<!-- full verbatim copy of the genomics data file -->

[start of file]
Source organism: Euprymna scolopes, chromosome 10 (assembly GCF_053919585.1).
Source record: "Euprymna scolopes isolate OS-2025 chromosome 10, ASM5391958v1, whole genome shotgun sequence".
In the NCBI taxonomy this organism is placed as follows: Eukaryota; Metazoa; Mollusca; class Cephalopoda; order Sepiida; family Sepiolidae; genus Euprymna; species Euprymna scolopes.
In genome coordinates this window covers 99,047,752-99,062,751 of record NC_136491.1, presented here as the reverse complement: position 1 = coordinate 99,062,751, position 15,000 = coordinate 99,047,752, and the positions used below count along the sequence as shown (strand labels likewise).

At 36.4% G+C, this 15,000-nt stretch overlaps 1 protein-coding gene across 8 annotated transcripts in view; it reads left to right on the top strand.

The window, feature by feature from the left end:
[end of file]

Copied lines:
Source organism: Euprymna scolopes, chromosome 10 (assembly GCF_053919585.1).
Source record: "Euprymna scolopes isolate OS-2025 chromosome 10, ASM5391958v1, whole genome shotgun sequence".
In the NCBI taxonomy this organism is placed as follows: Eukaryota; Metazoa; Mollusca; class Cephalopoda; order Sepiida; family Sepiolidae; genus Euprymna; species Euprymna scolopes.
In genome coordinates this window covers 99,047,752-99,062,751 of record NC_136491.1, presented here as the reverse complement: position 1 = coordinate 99,062,751, position 15,000 = coordinate 99,047,752, and the positions used below count along the sequence as shown (strand labels likewise).

At 36.4% G+C, this 15,000-nt stretch overlaps 1 protein-coding gene across 8 annotated transcripts in view; it reads left to right on the top strand.

The window, feature by feature from the left end: